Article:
But beyond these broad criteria, it is also established case law that, if the skilled person has a choice of several workable routes which might lead to the invention, the rationale of the problem and solution approach requires that the invention be assessed relative to all these possible routes, before an IS can be acknowledged.

Conversely, if the invention is obvious to the skilled person in respect of at least one of these routes, then IS is lacking. If IS is to be denied, the choice of starting point needs no specific justification, because the claimed invention must be non-obvious having regard to any prior art. The board referred to T 261/19, Reasons 2.5 of the; T 1112/19, Reasons 2.1.3; T 574/19, point 2.2.3).

The board further considered that the disclosure in D2 relating to mepivacaine is neither defective nor speculative. Contrary to the proprietor’s view, no prejudice is shown to have existed at the relevant date against the use of mepivacaine in hyaluronic acid compositions.

The sole document on which the appellant – proprietor based this argument is D13, which is a single patent application document originating from opponent 3 and filed after the filing date of the patent in suit.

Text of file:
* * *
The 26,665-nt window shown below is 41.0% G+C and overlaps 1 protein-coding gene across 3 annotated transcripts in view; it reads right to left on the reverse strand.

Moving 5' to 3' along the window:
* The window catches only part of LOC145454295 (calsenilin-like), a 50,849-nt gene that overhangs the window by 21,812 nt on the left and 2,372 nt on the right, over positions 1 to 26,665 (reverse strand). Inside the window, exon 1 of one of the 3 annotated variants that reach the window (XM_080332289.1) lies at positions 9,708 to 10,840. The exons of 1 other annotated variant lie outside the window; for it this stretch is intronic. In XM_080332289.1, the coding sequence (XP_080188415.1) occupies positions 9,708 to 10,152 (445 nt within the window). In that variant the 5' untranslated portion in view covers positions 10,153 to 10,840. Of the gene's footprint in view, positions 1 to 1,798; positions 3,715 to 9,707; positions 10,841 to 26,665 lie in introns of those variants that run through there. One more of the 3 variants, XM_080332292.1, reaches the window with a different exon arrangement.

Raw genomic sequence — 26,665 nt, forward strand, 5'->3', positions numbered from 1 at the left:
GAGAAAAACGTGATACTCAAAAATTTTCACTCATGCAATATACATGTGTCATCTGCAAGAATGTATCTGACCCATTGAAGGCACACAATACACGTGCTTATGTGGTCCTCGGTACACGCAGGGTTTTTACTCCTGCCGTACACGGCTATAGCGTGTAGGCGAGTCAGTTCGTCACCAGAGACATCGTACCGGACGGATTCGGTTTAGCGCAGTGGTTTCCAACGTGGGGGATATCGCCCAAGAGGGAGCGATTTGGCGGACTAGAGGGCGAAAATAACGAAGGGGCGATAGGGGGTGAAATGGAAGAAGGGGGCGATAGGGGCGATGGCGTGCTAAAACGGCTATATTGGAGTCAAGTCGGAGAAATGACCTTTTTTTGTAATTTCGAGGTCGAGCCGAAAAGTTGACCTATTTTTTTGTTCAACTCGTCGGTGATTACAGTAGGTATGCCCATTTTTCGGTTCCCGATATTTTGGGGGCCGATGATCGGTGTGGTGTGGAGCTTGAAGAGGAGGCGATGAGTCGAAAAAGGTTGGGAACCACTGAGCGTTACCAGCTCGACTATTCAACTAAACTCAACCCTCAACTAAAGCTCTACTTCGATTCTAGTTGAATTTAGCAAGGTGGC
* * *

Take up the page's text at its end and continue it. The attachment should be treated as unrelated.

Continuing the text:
D13 is thus not suitable for establishing the existence of a prejudice, i.e. a widely held but incorrect opinion of a technical fact, at the relevant date.

The mere fact that the use of mepivacaine is not exemplified does not mean either that D2 is speculative or not enabled in this respect. This is because D2 discloses examples showing the successful use of other anaesthetics, namely bupivacaine, tetracaine and, especially, the closely related lidocaine, whose physicochemical and pharmaceutical properties are very similar to those of mepivacaine.

Considering in particular that the pKa of mepivacaine is barely different from that of lidocaine, the proprietor’s argument regarding the expected unsuitability of mepivacaine for the preparation of hyaluronic acid – anaesthetics compositions due to its pKa and the resulting high risk of precipitation, is not convincing. There is accordingly no reason to regard the mention of mepivacaine in D2 as an unrealistic starting point.

Lastly, even if, at the filing date of the patent, only dermal fillers comprising lidocaine hydrochloride were marketed, the prior art for the assessment of IS is not limited to such marketed products.

For these reasons, the above embodiment a), i.e. the method of claim 36 of D2 as applied to mepivacaine, is taken as starting point for the assessment of IS


The present decision is a good refresher as to the choice of the CPA. No pointer is need in the CPA and if one route, among a plurality of possible routes, shows an obvious way to arrive at the invention, the invention lacks IS.

The present decision is also a good refresher that one single document, and not a  patent document cannot be considered disclosing a prejudice even if difficulties can be expected.

On the procedure

As D2 was in the ISR established by the EPO, and in view of the result of the appeal, it is difficult to understand that this patent was ever granted. Once more the decision of an OD has been set aside by a board.